“That’s one of my ways,” she said. “Because I don’t think distractions are going away; it’s not an either or thing… but it is important to make time for quiet, and for our brains to do quiet, reflective things. Being mindful and holding attention is something you have to maintain just like physical or emotional health.”

Kunkel is wide open to what that practice looks like for different individuals. 

“Not every book is for everybody,” she said. “We need to honor young children’s reading choices as legitimate and be respectful; choice is a big deal… It’s also important to resist any negative messaging with reading and books — things like ‘Oh, that’s a bad book’ or ‘That’s not at your reading level.’ And we also need to recognize that reading can be work. Sometimes the messaging gets scrambled when it’s not easy for someone to read, or it may be hard to picture an image in their heads… It’s our job to keep offering strategies and different options.”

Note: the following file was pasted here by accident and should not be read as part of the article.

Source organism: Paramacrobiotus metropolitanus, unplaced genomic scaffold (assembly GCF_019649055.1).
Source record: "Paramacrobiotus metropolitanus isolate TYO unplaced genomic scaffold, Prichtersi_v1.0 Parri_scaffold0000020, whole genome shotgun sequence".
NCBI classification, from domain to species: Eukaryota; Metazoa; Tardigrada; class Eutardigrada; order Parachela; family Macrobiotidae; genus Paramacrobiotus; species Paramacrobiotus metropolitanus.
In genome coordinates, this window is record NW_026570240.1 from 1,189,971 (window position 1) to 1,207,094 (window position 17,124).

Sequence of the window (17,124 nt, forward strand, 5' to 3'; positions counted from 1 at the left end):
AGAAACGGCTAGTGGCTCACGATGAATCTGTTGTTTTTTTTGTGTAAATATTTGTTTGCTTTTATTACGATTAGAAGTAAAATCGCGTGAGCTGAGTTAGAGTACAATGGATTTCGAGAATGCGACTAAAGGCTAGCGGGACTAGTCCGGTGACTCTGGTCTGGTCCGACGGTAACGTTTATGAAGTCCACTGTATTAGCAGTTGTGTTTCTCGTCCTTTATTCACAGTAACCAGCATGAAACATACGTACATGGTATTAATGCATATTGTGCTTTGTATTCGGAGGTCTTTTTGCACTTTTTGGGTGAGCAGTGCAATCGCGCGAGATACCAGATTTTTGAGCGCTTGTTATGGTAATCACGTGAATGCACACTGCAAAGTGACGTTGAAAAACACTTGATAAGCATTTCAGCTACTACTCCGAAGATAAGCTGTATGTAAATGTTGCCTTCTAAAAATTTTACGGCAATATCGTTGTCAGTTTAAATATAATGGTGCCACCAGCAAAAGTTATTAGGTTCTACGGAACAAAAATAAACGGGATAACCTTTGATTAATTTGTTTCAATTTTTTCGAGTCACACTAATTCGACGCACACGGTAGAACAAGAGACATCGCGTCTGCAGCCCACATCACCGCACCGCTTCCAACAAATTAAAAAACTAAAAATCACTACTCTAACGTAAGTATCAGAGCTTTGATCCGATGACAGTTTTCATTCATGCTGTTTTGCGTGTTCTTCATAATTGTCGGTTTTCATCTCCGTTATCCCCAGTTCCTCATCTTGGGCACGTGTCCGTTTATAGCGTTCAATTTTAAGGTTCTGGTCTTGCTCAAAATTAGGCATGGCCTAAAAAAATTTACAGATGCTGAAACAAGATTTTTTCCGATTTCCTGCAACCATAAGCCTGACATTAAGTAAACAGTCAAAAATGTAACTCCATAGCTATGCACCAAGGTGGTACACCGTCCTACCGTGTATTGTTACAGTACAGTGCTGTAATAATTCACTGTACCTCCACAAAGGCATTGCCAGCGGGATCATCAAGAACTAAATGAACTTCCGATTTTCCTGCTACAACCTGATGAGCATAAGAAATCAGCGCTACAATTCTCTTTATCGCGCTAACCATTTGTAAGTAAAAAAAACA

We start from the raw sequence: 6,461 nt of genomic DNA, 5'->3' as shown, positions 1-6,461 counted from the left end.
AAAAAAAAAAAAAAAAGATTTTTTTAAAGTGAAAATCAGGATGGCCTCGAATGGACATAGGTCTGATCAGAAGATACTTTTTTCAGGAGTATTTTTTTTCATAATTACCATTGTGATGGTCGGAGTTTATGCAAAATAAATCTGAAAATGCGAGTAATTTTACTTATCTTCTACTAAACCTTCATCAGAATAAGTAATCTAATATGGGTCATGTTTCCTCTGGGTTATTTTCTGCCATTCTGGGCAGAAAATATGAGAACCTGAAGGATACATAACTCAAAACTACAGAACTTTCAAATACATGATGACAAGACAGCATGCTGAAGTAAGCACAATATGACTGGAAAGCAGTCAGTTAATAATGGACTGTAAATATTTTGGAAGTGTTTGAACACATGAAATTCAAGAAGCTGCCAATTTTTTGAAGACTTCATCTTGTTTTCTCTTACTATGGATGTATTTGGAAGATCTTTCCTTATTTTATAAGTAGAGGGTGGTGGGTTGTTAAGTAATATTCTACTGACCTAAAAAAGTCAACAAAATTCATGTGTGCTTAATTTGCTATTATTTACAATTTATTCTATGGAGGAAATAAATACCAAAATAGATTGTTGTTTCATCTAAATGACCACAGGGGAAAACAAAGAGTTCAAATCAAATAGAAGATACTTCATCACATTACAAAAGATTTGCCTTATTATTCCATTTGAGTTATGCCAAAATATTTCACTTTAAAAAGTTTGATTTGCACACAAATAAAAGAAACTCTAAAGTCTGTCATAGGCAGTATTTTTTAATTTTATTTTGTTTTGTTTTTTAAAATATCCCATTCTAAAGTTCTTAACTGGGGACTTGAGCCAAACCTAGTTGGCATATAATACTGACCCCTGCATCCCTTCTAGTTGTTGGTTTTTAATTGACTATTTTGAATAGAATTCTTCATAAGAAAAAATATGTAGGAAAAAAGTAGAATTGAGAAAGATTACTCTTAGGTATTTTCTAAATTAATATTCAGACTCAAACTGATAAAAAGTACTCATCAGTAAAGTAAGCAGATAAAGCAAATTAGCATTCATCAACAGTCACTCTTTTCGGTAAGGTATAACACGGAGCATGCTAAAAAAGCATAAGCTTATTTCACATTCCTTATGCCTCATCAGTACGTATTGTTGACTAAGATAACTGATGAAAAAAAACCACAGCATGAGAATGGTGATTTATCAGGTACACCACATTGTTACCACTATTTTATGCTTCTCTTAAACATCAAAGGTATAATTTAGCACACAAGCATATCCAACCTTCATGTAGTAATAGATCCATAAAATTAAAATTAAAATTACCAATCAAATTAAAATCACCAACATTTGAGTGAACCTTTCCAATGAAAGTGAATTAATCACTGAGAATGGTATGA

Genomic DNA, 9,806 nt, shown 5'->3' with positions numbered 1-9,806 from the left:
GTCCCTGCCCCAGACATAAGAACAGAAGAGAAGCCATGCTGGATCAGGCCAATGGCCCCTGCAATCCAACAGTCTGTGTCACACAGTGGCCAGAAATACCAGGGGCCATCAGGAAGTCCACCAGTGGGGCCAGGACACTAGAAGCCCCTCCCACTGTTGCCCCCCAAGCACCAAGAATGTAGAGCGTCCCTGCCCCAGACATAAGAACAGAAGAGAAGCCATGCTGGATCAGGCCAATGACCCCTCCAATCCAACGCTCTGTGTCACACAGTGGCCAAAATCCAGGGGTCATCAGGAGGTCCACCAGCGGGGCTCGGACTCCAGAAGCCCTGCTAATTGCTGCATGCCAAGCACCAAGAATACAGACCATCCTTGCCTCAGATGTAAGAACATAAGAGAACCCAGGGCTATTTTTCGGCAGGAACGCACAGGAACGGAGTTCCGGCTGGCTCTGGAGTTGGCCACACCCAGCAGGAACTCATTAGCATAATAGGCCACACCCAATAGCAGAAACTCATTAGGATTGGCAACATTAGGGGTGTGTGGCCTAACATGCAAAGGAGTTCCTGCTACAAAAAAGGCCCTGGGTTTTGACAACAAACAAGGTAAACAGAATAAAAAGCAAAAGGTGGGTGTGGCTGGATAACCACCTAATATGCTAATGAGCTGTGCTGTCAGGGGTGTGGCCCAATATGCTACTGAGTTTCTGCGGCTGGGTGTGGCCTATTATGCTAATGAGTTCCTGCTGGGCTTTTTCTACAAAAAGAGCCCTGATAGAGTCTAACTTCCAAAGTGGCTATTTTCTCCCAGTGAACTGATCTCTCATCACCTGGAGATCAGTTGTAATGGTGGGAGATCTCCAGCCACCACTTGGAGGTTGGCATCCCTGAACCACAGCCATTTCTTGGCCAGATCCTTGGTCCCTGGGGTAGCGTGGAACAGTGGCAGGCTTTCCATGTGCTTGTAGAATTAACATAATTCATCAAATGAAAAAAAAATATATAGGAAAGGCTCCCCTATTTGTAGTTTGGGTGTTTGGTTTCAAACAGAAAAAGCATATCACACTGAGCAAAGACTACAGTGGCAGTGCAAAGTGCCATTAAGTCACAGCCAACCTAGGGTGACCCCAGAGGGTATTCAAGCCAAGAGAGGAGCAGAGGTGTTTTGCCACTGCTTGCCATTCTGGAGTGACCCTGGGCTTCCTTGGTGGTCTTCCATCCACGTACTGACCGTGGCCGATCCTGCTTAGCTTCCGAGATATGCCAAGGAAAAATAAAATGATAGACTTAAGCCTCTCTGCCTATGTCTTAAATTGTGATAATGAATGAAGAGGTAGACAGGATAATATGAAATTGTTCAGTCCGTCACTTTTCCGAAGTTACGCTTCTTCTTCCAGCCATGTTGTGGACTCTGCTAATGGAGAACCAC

Why is it so important for young kids to develop a love of reading?

“Wonder,” said Kunkel simply. “Having a sense of wonder is only possible when you’re able to pay attention.”

Wondering what Kunkel’s next book will be? Us too! She is working on a new children’s book/biography of “Miss Rumphius,” a children’s picture book written and illustrated by Barbara Cooney in 1982. Plans are to release her fourth book in the summer of 2024… stay tuned.

Editor’s Note: “Make Way,” written by Angela Burke Kunkel and illustrated by Claire Keane, is available at The Vermont Book Shop in downtown Middlebury, as well as other independent bookstores.